Top Notch Barber

Chris Parrish proudly admits he’s been impulsive ever since graduating from Haltom High School in 2000. He worked for a government agency, played standup base for various bands, owned and sold a firearms business, and tried his hand at college.

Wanting to get off the worldwide music whirlwind and put his art love to good use, he finally settled on a career as a barber. For nearly a decade he joined with others – first in Southlake, then in Hurst.

“The cool thing about barbering is a lot of guys and girls who do that job are artistically inclined,” he said. “I would leave for months at a time and they would hold my spot. I worked with some of the best co-workers and clients around. The people were great.”

But then in 2020, Dirk Jackson, owner of Coin Barber Shop in Haslet, asked him about buying his business.

“We had no intention of buying a barber shop,” Parrish said. “I was going to take fewer hours at the shop I was at. I was never planning to leave here. I had good clientele and a boss who would let me get away with bloody murder. We had a good thing going. But Dirk came along and presented me with a challenge.”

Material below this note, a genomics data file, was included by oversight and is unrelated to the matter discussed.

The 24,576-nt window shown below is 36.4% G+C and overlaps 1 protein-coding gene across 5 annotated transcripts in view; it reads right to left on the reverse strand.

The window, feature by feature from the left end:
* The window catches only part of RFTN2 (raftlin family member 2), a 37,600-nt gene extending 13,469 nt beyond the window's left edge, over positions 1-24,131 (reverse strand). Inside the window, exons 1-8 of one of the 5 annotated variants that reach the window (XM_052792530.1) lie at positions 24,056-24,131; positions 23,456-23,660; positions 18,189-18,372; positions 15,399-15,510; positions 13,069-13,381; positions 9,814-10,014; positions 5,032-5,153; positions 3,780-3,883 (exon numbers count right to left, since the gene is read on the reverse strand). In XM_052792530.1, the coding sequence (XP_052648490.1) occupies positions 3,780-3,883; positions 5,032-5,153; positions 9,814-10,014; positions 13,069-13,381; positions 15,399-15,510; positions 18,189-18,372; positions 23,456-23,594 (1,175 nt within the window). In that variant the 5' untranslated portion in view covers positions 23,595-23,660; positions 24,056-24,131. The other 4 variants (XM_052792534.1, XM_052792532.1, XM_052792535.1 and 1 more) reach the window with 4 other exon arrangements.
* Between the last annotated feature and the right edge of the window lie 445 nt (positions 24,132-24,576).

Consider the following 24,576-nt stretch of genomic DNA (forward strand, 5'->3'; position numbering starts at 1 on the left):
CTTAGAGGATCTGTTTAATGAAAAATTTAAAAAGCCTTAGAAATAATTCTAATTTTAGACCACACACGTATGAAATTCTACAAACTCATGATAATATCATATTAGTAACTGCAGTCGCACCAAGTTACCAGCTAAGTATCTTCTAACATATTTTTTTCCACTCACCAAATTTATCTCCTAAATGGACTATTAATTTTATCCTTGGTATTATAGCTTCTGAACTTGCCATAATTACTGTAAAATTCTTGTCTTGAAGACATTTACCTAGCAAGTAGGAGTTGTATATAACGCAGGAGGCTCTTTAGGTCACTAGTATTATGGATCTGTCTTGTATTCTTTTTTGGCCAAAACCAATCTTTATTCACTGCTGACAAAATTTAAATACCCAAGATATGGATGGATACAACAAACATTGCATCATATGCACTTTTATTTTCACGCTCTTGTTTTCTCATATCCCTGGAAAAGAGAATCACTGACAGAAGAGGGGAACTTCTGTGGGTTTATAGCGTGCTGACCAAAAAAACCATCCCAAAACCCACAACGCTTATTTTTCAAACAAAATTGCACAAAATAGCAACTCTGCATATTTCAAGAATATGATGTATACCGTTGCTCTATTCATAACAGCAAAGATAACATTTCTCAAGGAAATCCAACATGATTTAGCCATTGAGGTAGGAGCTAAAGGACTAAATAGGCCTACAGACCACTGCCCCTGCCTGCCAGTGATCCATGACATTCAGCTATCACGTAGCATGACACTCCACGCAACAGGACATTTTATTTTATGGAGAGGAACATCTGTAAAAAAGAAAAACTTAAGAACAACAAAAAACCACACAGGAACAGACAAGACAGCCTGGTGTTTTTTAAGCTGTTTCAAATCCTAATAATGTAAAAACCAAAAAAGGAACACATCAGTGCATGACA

So he and then-girlfriend Erin took the plunge personally by getting married and professionally by buying and preparing Top Notch Barbershop. Unfortunately, it all came as the COVID-19 pandemic shutdowns hit. But in true movie fashion, things turned around after they were allowed to open thanks to a mom and her son who walked into the shop.

Parrish asked for and received permission to go beyond a basic hair cut which mom liked so much she posted his picture on social media. Immediately, Parrish started having more business than he could handle first with moms and their sons, then the dads which are his target audience.

Such local support has allowed Parrish to grow to know and love Haslet. While some people want it to remain low-key, Parrish knew that wasn’t realistic with everything growing around it. So he asked, ‘how can Haslet maintain its small-town charm while adding amenities?’

His answer: connect small businesses like taco trucks, coffee/sandwich trucks, tattoo shops, smoothy stores, and gas stations to benefit all rather than drive somewhere else.

“You want neighbors making their town a cool place, well we accidentally started doing that,” he said. “Most importantly, have the people who are part of this town and live in this town be the town. Now we have a community where we’re taking care of our own.”

Similar Posts